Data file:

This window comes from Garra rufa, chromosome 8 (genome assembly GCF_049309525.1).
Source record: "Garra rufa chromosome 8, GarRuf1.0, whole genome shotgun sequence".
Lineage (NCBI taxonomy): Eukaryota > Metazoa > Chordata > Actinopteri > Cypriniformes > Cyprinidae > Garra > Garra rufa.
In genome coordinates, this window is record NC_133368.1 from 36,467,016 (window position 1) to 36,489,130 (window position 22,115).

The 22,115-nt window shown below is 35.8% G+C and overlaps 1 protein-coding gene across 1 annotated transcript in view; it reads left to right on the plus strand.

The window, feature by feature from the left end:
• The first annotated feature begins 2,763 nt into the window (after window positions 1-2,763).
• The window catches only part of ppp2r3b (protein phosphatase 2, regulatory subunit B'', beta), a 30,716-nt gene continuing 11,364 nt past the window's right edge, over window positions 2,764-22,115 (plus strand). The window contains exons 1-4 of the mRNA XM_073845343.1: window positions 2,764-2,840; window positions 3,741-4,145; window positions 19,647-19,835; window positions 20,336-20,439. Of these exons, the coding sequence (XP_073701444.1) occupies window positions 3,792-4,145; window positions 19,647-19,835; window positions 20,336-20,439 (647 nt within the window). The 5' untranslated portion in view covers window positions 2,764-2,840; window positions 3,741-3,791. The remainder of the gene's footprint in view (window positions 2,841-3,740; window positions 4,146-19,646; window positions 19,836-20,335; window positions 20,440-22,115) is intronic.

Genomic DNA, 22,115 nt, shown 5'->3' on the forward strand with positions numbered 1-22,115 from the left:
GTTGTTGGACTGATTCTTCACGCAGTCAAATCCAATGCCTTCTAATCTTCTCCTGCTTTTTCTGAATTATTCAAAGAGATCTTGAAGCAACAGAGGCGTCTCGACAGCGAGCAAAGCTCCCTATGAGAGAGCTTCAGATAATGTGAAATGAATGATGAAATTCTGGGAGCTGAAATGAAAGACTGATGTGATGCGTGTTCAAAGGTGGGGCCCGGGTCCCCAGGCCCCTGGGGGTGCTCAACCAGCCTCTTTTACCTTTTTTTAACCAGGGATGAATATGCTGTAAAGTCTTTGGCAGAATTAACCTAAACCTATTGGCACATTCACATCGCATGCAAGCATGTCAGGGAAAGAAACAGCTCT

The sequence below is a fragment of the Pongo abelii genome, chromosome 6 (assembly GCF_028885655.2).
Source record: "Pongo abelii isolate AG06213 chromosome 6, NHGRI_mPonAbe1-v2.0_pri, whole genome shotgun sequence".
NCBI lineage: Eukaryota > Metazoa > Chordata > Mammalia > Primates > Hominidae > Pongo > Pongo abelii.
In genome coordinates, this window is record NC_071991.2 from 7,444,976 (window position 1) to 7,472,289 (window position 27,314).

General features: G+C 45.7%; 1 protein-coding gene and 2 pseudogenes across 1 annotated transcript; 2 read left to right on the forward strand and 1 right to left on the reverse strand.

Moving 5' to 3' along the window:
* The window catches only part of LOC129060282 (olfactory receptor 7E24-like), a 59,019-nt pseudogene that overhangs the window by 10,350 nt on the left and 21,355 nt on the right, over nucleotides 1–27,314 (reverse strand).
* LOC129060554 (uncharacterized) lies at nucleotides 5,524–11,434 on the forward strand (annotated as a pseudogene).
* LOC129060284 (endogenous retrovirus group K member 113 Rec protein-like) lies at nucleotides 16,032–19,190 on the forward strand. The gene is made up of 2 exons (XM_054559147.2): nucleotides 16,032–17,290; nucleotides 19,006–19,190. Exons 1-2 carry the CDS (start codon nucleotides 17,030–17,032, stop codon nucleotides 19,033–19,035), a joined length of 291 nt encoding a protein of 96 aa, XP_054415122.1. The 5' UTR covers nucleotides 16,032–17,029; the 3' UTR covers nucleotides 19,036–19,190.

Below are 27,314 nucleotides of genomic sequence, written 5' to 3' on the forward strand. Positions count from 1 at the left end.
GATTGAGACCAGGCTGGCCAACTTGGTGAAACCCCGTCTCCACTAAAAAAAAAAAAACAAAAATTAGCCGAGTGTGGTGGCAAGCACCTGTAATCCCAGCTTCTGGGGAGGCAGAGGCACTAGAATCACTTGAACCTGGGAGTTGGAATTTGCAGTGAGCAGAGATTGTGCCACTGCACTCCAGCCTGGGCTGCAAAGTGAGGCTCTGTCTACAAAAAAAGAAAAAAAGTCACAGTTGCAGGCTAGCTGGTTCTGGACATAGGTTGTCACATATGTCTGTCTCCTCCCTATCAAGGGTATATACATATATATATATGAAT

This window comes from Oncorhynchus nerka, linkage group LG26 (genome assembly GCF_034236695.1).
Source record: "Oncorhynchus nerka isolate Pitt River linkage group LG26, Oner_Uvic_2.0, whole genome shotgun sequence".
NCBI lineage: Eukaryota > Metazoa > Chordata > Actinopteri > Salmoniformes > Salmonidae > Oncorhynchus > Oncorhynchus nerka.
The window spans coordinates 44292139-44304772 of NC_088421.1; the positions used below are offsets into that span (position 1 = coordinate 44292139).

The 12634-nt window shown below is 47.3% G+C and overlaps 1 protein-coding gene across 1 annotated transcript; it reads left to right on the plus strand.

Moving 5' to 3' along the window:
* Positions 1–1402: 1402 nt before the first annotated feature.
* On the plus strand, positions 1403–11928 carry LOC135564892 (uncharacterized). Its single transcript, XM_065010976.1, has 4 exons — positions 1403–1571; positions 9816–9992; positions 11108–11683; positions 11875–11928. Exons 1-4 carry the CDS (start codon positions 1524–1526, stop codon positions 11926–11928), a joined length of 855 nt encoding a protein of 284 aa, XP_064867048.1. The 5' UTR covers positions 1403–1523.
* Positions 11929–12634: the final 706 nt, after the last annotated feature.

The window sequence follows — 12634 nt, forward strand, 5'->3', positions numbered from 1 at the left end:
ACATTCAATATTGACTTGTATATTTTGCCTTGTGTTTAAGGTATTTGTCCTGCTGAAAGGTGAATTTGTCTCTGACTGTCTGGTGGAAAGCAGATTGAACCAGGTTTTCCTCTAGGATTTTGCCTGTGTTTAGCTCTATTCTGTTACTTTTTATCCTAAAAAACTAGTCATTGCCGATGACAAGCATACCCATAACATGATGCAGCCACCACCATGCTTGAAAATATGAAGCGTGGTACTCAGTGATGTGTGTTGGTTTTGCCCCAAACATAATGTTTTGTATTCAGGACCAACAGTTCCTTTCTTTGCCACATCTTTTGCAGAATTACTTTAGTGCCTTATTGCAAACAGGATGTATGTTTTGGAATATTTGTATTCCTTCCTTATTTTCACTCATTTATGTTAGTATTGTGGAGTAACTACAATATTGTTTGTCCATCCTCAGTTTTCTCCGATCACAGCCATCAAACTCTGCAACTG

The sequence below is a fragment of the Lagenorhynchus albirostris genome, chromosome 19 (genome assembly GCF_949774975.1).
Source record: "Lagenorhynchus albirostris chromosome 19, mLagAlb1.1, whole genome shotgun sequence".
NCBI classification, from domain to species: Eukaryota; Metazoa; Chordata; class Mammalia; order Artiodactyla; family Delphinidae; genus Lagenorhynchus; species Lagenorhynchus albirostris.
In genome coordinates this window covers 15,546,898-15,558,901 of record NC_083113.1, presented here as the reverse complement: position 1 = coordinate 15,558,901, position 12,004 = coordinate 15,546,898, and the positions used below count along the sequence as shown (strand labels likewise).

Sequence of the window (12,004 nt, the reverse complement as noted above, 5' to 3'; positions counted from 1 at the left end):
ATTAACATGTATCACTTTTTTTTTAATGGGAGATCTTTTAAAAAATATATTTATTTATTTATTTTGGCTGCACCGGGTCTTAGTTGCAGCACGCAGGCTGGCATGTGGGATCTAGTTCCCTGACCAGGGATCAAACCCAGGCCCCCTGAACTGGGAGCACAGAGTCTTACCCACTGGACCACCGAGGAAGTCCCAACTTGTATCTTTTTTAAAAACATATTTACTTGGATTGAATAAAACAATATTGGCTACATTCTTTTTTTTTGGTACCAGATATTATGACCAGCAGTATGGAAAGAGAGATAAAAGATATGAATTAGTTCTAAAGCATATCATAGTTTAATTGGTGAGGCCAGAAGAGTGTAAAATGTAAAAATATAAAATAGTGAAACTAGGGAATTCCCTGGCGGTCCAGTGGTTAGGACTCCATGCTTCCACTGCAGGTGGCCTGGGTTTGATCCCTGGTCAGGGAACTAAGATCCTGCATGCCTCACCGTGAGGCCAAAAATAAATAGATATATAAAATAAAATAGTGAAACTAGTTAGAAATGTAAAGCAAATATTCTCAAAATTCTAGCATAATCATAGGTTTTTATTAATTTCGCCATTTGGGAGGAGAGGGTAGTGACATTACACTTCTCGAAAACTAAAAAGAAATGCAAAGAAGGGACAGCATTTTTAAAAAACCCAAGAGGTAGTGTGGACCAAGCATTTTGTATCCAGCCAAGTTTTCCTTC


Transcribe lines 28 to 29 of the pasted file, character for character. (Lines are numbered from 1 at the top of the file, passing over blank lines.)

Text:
* Positions 1–1402: 1402 nt before the first annotated feature.
* On the plus strand, positions 1403–11928 carry LOC135564892 (uncharacterized). Its single transcript, XM_065010976.1, has 4 exons — positions 1403–1571; positions 9816–9992; positions 11108–11683; positions 11875–11928. Exons 1-4 carry the CDS (start codon positions 1524–1526, stop codon positions 11926–11928), a joined length of 855 nt encoding a protein of 284 aa, XP_064867048.1. The 5' UTR covers positions 1403–1523.